All 9/11 responders put their own lives at risk to save others from the events that occurred at the World Trade Center (WTC) on September 11, 2001, in New York City. Since then, several studies have shown elevated rates of cancers such as multiple myeloma, prostate cancer and thyroid cancer among first responders and those who worked nearby.
Today, a new study published in the journal JNCI Cancer Spectrum adds another cancer to that list, leukemia, which is a cancer of the blood and bone marrow. Researchers of this study examined cancer incidence in nearly 29,000 first responders, including law enforcement, construction, and telecommunications workers who had some level of exposure to the WTC dust.
While the study did not find a clear relationship between length of time or the intensity of exposure in the development of cancer, researchers did identify several risk factors that were linked to a higher risk of developing cancer including age, gender and smoking status.
Some may question why the findings of increased risk of leukemia, specifically, have just come to the forefront now, nearly two decades after 9/11. The study’s author, Susan Teitelbaum, PhD, professor of environmental medicine and public health at the Icahn School of Medicine at Mount Sinai in New York City, said, “Previously the sample size wasn't large enough to detect an association.”
In an interview with Medscape Dr. Gwen Nichols, Chief Medical Officer at The Leukemia & Lymphoma Society, explains, “Associations of older age and smoking are not surprising. Leukemia can take years to develop after exposure to a carcinogen, so past studies may have been completed too early to pick up on a heightened risk. Many earlier studies were also smaller, and since leukemia is relatively rare, these samples may not have included enough patients to conduct a full analysis.”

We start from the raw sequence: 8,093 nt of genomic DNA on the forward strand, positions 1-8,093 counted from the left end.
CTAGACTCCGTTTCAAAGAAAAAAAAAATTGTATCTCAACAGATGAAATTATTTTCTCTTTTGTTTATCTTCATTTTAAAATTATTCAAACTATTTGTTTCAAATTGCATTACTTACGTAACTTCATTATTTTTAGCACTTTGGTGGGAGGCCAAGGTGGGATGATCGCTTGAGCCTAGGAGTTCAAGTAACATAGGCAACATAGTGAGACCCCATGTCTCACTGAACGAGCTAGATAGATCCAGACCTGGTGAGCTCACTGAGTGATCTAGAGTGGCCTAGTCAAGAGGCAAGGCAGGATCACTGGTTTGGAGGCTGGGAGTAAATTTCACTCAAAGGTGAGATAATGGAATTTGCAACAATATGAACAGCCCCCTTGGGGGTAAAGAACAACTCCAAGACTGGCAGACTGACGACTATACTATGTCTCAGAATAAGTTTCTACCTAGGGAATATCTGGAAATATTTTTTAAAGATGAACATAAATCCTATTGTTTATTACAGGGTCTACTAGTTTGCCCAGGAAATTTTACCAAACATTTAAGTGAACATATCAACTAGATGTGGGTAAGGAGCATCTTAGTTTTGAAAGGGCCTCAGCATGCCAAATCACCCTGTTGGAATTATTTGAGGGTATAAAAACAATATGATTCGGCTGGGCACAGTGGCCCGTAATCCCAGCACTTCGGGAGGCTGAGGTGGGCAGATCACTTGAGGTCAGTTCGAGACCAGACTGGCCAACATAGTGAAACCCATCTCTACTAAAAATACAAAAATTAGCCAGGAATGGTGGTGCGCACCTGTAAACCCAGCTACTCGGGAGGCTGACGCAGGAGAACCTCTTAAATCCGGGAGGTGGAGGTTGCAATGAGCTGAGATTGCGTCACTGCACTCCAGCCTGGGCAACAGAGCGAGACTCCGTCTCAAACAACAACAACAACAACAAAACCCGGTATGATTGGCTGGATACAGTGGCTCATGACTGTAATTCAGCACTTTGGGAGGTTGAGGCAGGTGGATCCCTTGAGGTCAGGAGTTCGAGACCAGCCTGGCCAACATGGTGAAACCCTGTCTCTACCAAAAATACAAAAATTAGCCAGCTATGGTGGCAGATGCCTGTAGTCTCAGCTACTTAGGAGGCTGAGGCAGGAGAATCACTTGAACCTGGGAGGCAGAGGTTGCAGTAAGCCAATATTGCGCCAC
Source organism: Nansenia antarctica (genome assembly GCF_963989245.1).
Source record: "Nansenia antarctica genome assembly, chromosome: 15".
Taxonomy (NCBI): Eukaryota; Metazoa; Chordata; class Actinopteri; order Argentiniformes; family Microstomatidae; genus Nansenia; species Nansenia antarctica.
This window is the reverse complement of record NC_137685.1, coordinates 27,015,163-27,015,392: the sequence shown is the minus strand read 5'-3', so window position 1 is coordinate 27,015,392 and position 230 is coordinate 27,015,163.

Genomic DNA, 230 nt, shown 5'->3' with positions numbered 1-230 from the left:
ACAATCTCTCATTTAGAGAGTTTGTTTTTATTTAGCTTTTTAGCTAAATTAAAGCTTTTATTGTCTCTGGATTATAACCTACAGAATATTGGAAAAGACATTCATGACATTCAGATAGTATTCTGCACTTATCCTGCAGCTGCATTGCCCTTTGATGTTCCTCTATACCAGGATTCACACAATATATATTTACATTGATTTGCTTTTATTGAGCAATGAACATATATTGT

Dr. Nichols elaborates, “It is also highly unlikely that any one exposure is unifactorial when it comes to leukemia. If someone is at higher risk, such as a smoker or being older, then exposure to environmental toxins may increase the risk more, as opposed to someone without those factors," she said. "What we know about causes of leukemia — from the standpoint of exposure to toxins — is limited. It would be great to learn more, especially in this era of genetic testing, and be able to tell people how to help reduce their risks."
According to Dr. Nichols, ongoing research may shed some light on a "genetic link" between exposure and the development of leukemia. Healthy individuals who are not diagnosed with a blood cancer, but are found to have a group of cells with an acquired gene mutation known as clonal hematopoiesis of indeterminate potential, have been found to be more prone to developing leukemia as they age.
"The Leukemia & Lymphoma Society is currently supporting research that is looking at the development of CHIP over time, for multiple myeloma and leukemia," said Nichols. "This study looked at the development of CHIP in first responders, and they saw an increase in clonal CHIP that was higher than what one would expect, as compared to age matched controls."
The findings reported in this study suggest exposure could be causing increases in mutational changes. "It has a fairly long latency and that may partially explain why we're seeing more leukemia now,” said Dr. Nichols.
The study is ongoing, and Dr. Nichols said she is "hopeful that a paper will published when the research is completed."
LLS also provides resources and information on the risks to fire fighters. Learn more here.
NCI Cancer Spectr. Published January 14, 2020. Full text